central Europe. There has been a change also in the character of the immigration, for while the immigrants of the period before 1889 were entirely unskilled, nearly all of the few persons now coming have trades. These recent arrivals secure positions as artisans and are not forced to take employment in the mills. In the census of 1900 the Dutch population is given as 1,315, and in the nine years following a gain of about 700 has been made, making a total, at the present time, of about 2,000. The South Italians followed the Germans, Poles, Slavs, and other races to the city, but came in gradually. In 1893 there were few Italian families in the community, and the majority of these had come from a larger neighboring city, where they had formerly worked in the silk mills. Italian immigration was heavy during the years of 1899, 1900, and 1901, and has continued to increase since that time, except in the years 1907-8, when it was very light. The Italian immigrants in this community are a very uncertain quantity, as they exhibit a stronger tendency than do the immigrants of any other race to visit the mother country whenever they have sufficient money to make the journey. In the summer and fall they leave America and journey to Italy, returning the next spring. The members of the South Italian colony, unlike the aliens from central Europe, do not live in the immigrant settlement described, but make their homes in a different part of the city. The Italians in Community D secure employment in the textile mills as laborers for contractors, and a number of them, on account of their proficiency in penmanship, have secured clerkships. Some are engaged in the fruit business and as street venders. Italian women are employed in the mills to a less extent than the women_of_any other race. In 1900 the population of both North and South Italians was 783. Since that time Italian immigration has kept pace with that of all other races, and the state census of 1905 shows a total North and South Italian population of 1,723, an increase of about 120 per cent in the five-year period.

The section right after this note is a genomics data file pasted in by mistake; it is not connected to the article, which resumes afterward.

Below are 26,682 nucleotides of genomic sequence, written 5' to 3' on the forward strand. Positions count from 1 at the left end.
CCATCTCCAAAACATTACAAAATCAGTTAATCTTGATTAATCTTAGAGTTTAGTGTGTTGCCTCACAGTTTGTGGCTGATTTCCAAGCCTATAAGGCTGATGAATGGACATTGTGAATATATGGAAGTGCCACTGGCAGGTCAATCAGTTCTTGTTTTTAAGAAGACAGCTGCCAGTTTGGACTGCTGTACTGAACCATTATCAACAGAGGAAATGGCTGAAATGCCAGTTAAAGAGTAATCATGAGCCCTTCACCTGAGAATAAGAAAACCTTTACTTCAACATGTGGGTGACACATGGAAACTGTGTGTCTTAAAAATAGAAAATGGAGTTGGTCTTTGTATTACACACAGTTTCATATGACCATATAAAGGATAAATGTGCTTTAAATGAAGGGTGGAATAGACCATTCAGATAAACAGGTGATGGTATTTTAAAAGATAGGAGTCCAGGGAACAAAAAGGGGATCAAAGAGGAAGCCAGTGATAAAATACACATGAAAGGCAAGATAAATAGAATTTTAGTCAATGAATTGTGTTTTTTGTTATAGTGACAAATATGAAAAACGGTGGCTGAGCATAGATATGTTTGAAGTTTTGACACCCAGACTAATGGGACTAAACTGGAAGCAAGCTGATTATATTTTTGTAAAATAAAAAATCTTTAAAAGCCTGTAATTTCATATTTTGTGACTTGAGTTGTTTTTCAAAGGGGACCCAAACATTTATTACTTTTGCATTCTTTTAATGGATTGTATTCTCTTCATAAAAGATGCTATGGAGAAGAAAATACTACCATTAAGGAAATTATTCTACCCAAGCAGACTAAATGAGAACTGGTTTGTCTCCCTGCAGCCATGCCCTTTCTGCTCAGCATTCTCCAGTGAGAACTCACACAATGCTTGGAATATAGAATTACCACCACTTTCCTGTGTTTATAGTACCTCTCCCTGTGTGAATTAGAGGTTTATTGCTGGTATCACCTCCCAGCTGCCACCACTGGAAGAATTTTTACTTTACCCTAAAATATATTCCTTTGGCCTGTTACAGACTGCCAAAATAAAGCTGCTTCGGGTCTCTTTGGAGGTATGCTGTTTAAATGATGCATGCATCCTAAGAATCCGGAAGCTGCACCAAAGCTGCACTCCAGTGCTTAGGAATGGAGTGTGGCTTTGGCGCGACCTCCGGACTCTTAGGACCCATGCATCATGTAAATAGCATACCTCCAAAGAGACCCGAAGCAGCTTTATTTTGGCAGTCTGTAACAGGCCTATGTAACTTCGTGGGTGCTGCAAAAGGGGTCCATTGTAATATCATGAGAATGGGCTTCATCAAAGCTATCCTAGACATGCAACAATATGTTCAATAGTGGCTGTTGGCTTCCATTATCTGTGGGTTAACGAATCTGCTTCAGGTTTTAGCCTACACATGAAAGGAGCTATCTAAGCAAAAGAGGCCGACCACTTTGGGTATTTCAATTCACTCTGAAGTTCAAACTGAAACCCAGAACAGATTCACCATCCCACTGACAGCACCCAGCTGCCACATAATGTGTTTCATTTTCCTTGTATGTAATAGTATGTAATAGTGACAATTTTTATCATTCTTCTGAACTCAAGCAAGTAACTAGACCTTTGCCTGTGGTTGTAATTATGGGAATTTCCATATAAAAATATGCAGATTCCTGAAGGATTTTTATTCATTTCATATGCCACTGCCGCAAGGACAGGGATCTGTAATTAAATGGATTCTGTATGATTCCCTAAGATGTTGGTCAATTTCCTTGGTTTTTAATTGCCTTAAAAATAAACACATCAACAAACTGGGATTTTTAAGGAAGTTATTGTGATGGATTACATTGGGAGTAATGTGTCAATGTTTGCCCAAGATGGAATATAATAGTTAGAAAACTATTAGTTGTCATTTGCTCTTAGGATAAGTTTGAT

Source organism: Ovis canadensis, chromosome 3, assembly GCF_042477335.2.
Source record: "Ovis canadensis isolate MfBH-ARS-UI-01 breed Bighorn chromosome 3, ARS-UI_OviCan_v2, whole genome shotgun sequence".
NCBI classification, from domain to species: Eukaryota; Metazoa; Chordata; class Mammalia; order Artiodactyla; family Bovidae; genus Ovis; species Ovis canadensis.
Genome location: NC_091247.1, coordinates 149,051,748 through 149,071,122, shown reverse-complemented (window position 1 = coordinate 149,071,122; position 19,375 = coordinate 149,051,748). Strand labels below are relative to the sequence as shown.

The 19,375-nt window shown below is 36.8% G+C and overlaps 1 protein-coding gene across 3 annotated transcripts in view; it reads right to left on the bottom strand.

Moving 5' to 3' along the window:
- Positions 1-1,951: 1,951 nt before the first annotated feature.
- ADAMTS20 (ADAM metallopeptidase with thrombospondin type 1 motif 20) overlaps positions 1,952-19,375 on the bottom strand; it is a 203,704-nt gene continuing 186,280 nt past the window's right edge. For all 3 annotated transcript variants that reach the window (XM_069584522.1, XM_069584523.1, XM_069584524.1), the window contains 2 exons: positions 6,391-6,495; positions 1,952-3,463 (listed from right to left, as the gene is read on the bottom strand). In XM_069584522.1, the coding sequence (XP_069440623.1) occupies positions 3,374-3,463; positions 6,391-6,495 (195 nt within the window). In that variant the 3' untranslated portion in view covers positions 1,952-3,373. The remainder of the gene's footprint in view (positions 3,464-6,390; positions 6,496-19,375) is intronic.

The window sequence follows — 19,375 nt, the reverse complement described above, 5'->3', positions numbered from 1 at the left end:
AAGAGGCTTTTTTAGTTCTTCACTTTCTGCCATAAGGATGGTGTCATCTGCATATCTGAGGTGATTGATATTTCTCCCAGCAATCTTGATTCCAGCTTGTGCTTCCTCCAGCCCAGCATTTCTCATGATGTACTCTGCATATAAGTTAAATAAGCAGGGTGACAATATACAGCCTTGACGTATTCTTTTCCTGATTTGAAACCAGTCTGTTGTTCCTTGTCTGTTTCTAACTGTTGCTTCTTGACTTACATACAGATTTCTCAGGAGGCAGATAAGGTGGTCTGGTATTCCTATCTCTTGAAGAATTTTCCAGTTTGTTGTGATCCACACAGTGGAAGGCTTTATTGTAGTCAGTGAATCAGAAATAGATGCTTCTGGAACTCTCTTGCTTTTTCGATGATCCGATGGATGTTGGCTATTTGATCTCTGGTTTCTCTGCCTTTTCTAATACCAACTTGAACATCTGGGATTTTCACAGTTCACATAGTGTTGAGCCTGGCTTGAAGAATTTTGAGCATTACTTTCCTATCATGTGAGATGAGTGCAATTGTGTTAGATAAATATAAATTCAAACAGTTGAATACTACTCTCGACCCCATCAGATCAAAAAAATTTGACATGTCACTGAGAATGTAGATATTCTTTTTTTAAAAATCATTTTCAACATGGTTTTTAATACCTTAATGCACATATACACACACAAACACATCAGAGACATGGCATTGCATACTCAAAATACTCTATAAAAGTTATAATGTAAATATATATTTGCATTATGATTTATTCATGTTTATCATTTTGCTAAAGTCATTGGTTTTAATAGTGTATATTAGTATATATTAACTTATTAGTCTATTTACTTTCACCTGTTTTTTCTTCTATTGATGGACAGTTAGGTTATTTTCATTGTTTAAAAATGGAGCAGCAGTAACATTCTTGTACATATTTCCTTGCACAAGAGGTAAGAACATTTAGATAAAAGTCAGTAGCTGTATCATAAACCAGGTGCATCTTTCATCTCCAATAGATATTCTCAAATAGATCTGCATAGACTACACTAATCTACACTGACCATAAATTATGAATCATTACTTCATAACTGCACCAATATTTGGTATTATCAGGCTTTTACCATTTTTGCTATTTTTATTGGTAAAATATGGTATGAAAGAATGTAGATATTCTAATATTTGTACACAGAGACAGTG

The South Italian population was estimated, in 1909, at 1,800. While there were, in 1909, fewer Italians than English in the community, the North Italian immigration may be most conveniently discussed at this point. Like the South Italians, the North Italians occupy a separate quarter of the city. Their labor is of a distinctively higher type than that of the South Italians. The North Italian immigration to the community had its inception in 1888, when a few individuals came to live in the city. Most of the immigration which followed was not direct, although some of the North Italians came directly from the old country to friends already here. To a greater extent than the South Italians members of this race came to the community on account of the industries located there. Large numbers first secured work in the silk mills of a neighboring city, and then found employment in the textile establishments in towns lying close to the community studied. From the statements made by priests, postmasters, and steamship agents it appears that the North Italian immigration has been large since about 1900. A conservative estimate places the North Italian population of the community in 1909 at 700.

The North Italians in the community are occupied in the industrial establishments, and to a less extent, in small trading and shopkeeping. In the cotton, woolen, and worsted mills, they are as